Barrett's Esophagus

Essential Resource For Barrett's Esophagus

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Welcome to Barrett’s Esophagus! While you may not have heard much about this condition, you really should learn more about how to identify the symptoms of Barrett’s Esophagus as more and more people are suffering from this ailment without realizing it. And if not treated, the consequences can be severe. With this website, I hope to spread greater awareness and understanding of Barrett’s Esophagus, the symptoms and related conditions which may lead to it.

Barrett’s Esophagus and My Father

After my father was diagnosed with it, I scoured the Internet to learn as much as I could about Barrett’s Esophagus. I learned that as many as millions go undiagnosed and untreated until it is too late. So this site will represent the culmination of my studies presented in a comprehensive yet accessible manner. While it may sound like a bold ambition, I hope this site will change hundreds if not thousands of lives for the better.

It is important to determine whether you’re experiencing stomach cancer symptoms, stomach ulcer symptoms, GERD Symptoms (like heartburn) or Barrett’s Esophagus symptoms. While they can overlap both in symptoms and in their core medical origins, assuming your symptoms fulfill one diagnosis and not investigating the other ailments can be dangerous.

It is also important to recognize and appreciate how even if you are diagnosed with Barrett’s Esophagus, you can still live a long and healthy life, so don’t become despondent. In fact knowing you have Barrett’s esophagus and getting regular check ups to monitor it can help you avoid developing other Barrett’s esophagus related conditions including esophageal cancer.

Family History And The Gender Gap

Although doctors don’t yet know why, men appear to be three times more likely to develop Barrett’s Esophagus than women. It is also a disease which seems to have genetic traces, so if a family member experiences cancer of any part of the digestion system, you should let your doctor know.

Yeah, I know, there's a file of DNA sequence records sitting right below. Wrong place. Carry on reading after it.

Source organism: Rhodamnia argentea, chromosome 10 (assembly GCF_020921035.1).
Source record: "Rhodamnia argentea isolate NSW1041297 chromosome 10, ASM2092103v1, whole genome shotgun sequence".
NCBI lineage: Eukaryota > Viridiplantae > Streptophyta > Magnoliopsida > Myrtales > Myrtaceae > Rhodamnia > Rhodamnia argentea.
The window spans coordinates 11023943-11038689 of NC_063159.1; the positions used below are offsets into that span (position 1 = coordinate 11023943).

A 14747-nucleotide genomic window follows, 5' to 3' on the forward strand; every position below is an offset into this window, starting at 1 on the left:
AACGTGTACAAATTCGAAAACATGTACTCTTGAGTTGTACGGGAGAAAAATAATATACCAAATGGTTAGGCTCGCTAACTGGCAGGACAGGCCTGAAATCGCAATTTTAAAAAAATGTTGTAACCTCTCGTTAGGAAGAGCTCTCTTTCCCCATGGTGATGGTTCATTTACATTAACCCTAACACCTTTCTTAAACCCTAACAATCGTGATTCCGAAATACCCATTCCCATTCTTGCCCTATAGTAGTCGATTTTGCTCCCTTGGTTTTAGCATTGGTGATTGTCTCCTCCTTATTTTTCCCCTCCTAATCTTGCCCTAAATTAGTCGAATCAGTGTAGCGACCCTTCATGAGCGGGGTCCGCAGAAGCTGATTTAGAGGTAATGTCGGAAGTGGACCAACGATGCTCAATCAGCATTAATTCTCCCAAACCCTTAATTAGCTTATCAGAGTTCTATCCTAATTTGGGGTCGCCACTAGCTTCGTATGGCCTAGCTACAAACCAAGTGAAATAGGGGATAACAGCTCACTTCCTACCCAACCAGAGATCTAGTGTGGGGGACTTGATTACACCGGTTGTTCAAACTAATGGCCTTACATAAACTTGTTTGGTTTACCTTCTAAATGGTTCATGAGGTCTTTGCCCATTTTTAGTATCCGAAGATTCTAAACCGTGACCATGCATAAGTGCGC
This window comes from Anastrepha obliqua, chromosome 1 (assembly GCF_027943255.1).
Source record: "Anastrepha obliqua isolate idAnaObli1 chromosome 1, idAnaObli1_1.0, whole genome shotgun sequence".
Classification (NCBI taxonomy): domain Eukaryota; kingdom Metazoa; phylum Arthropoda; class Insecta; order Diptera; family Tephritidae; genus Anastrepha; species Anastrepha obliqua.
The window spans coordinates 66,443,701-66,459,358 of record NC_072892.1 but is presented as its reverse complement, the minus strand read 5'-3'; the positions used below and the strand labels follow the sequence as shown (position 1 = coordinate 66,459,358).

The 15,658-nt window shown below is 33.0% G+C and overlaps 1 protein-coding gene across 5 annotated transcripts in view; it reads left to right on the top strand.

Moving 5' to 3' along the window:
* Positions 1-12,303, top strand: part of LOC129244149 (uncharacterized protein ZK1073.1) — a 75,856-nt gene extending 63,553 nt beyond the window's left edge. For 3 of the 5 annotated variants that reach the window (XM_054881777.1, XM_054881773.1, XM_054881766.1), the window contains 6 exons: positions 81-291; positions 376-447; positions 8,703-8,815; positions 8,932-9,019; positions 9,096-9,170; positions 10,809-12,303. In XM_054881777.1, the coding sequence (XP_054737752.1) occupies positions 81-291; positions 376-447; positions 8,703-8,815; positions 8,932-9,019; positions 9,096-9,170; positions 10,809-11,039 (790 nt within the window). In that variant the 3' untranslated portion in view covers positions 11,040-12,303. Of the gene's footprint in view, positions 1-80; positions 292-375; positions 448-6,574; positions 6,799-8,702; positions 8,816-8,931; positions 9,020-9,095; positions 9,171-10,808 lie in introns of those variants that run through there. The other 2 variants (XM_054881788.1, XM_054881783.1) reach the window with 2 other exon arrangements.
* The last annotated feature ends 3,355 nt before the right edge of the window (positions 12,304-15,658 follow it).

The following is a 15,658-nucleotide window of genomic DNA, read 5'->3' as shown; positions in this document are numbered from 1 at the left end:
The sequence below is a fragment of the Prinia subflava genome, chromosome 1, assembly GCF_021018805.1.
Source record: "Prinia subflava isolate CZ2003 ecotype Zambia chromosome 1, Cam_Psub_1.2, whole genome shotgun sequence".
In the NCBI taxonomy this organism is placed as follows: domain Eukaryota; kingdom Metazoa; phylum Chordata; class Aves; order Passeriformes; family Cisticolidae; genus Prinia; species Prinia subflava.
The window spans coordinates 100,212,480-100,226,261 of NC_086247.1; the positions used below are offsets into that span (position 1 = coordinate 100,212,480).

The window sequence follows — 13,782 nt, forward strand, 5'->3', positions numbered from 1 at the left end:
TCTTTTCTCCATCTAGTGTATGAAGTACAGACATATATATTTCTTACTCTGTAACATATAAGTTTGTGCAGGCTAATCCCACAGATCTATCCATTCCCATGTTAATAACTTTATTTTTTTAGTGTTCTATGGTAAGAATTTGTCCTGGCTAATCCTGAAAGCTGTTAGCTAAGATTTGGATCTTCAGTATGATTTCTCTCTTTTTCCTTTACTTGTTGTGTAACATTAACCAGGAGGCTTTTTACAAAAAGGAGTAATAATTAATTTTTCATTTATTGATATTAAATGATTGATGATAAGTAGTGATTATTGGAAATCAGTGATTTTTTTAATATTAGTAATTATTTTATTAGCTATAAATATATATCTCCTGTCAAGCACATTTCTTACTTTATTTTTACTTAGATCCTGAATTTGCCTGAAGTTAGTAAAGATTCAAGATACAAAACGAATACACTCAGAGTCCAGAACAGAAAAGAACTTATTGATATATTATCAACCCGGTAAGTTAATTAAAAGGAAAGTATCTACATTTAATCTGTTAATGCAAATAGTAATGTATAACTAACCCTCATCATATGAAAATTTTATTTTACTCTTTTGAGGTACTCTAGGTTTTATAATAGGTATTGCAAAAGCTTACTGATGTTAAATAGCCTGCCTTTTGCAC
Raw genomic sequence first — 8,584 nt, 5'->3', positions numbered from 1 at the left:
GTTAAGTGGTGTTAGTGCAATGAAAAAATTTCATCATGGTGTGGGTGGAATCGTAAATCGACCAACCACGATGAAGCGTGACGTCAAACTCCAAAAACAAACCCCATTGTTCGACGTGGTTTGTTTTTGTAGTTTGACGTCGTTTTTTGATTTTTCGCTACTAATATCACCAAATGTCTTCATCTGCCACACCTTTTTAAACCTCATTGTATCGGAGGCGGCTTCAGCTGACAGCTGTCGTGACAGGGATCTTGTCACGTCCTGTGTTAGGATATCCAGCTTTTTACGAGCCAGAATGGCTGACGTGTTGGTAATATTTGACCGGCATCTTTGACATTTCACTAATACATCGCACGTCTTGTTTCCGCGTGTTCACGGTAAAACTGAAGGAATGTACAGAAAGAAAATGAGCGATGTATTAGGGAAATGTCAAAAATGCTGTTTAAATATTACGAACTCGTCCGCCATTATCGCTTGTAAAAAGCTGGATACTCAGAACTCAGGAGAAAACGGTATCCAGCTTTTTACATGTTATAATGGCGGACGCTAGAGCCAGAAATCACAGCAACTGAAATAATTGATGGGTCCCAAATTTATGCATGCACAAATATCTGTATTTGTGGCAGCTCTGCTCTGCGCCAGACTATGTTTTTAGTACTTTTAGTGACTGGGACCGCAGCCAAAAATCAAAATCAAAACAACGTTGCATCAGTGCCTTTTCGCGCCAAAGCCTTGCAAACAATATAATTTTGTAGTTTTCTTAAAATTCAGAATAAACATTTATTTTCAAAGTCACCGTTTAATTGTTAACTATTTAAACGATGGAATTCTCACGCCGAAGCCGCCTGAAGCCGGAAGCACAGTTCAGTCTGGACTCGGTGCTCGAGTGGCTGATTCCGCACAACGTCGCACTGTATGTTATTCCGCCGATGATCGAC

The Relation Between Barrett’s Esophagus And GERD

If you experience consistent and long-lasting GERD symptoms, you should consider discussing Barrett’s Esophagus with your physician. With gastric reflux — formally known as GastroEsophageal Reflux Disease (hence, G.E.R.D.) — liquid from your stomach regurgitates into your lower esophagus, leaving a wash of acid to damage the lining of your esophagus. This regular exposure to stomach acid in time leads to the development of mutant, intestinal-like tissue in the esophagus. This occurring over time is precisely what researchers believe leads to Barrett’s Esophagus… and in time can lead to esophageal cancer.

New research discussed in Science Daily, however, discusses a slightly different possible cause of Barrett’s esophagus. Some researchers suspect this esophageal condition may be caused by previously overlooked leftover embryonic cells that sit in the junction between the stomach and the esophagus. Regular exposure to stomach acid, caused by GERD or chronic heartburn, damages the esophagus, giving these cells a chance to take over and cause problems.

Since Barrett’s Esophagus is a known precursor to esophageal cancer (or esophageal adenocarcinoma) — which is a very difficult cancer to fight if not treated early enough — you need to take any family or diet risks you’ve developed very seriously.

Barrett’s Esophagus Symptoms

Many people who have Barrett’s esophagus don’t exhibit any signs or symptoms. But the most common symptoms of Barrett’s esophagus are similar to the signs and symptoms of acid reflux. They can include:

  • Frequent bouts of heartburn
  • Pain in the upper abdomen
  • Chest pain
  • Trouble swallowing
  • Dry cough
  • Sore throat
  • Feeling like something is stuck in the throat

History of Barrett’s Esophagus

Barrett’s Esophagus is named for Dr. Norman Barrett, an Australian-born British surgeon who first defined and described Barrett’s Esophagus in 1957.

Do not try diagnosing Barrett’s Esophagus on your own. While it is reasonable to begin some basic treatment of heartburn, proper and accurate diagnosis requires viewing the esophagus internally with an endoscope and extracting a sample of the esophagus tissue to examine it for Barrett’s esophagus. This procedure is called an esophagoscopy with biopsy, or if you like really big words, esophagogastroduodenoscopy (EGD).

I hope my site helps people realize the importance of treating gastric reflux (GERD) symptoms early and receiving a proper medical diagnosis to avoid developing these serious, life-threatening conditions. Join me on my quest to inform people about Barrett’s Esophagus and help prevent its untreated development.